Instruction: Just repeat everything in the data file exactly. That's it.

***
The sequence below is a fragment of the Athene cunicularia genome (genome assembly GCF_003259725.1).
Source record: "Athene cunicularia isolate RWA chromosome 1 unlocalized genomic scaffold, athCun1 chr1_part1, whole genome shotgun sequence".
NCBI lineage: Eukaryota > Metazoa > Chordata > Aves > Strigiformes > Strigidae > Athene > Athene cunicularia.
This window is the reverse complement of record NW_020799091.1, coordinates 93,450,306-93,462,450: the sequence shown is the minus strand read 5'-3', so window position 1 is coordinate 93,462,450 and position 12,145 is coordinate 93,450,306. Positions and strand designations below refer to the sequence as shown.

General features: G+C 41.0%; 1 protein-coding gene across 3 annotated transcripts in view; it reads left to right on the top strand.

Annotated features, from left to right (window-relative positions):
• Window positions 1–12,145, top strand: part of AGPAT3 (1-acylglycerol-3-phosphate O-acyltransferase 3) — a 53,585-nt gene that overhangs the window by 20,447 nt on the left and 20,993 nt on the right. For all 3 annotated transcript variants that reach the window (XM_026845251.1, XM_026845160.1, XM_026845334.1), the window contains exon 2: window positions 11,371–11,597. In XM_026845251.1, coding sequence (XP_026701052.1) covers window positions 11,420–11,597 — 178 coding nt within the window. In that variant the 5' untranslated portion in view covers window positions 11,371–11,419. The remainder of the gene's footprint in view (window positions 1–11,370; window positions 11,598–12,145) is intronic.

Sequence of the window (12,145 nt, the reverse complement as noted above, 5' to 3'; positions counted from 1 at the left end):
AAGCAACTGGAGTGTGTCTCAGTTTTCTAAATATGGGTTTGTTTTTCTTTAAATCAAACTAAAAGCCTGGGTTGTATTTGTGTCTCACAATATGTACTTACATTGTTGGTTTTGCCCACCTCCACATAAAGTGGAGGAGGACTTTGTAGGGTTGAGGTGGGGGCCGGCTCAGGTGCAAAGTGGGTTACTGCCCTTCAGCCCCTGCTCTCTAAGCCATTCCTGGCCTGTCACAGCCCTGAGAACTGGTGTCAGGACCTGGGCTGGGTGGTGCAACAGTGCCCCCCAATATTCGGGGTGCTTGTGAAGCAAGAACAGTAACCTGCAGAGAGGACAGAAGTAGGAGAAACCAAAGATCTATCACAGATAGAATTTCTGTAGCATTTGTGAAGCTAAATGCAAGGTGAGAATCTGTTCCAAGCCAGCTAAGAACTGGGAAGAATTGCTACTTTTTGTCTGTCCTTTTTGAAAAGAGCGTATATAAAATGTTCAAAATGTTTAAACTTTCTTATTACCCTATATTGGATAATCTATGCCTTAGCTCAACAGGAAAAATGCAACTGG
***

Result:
The sequence below is a fragment of the Athene cunicularia genome (genome assembly GCF_003259725.1).
Source record: "Athene cunicularia isolate RWA chromosome 1 unlocalized genomic scaffold, athCun1 chr1_part1, whole genome shotgun sequence".
NCBI lineage: Eukaryota > Metazoa > Chordata > Aves > Strigiformes > Strigidae > Athene > Athene cunicularia.
This window is the reverse complement of record NW_020799091.1, coordinates 93,450,306-93,462,450: the sequence shown is the minus strand read 5'-3', so window position 1 is coordinate 93,462,450 and position 12,145 is coordinate 93,450,306. Positions and strand designations below refer to the sequence as shown.

General features: G+C 41.0%; 1 protein-coding gene across 3 annotated transcripts in view; it reads left to right on the top strand.

Annotated features, from left to right (window-relative positions):
• Window positions 1–12,145, top strand: part of AGPAT3 (1-acylglycerol-3-phosphate O-acyltransferase 3) — a 53,585-nt gene that overhangs the window by 20,447 nt on the left and 20,993 nt on the right. For all 3 annotated transcript variants that reach the window (XM_026845251.1, XM_026845160.1, XM_026845334.1), the window contains exon 2: window positions 11,371–11,597. In XM_026845251.1, coding sequence (XP_026701052.1) covers window positions 11,420–11,597 — 178 coding nt within the window. In that variant the 5' untranslated portion in view covers window positions 11,371–11,419. The remainder of the gene's footprint in view (window positions 1–11,370; window positions 11,598–12,145) is intronic.

Sequence of the window (12,145 nt, the reverse complement as noted above, 5' to 3'; positions counted from 1 at the left end):
AAGCAACTGGAGTGTGTCTCAGTTTTCTAAATATGGGTTTGTTTTTCTTTAAATCAAACTAAAAGCCTGGGTTGTATTTGTGTCTCACAATATGTACTTACATTGTTGGTTTTGCCCACCTCCACATAAAGTGGAGGAGGACTTTGTAGGGTTGAGGTGGGGGCCGGCTCAGGTGCAAAGTGGGTTACTGCCCTTCAGCCCCTGCTCTCTAAGCCATTCCTGGCCTGTCACAGCCCTGAGAACTGGTGTCAGGACCTGGGCTGGGTGGTGCAACAGTGCCCCCCAATATTCGGGGTGCTTGTGAAGCAAGAACAGTAACCTGCAGAGAGGACAGAAGTAGGAGAAACCAAAGATCTATCACAGATAGAATTTCTGTAGCATTTGTGAAGCTAAATGCAAGGTGAGAATCTGTTCCAAGCCAGCTAAGAACTGGGAAGAATTGCTACTTTTTGTCTGTCCTTTTTGAAAAGAGCGTATATAAAATGTTCAAAATGTTTAAACTTTCTTATTACCCTATATTGGATAATCTATGCCTTAGCTCAACAGGAAAAATGCAACTGG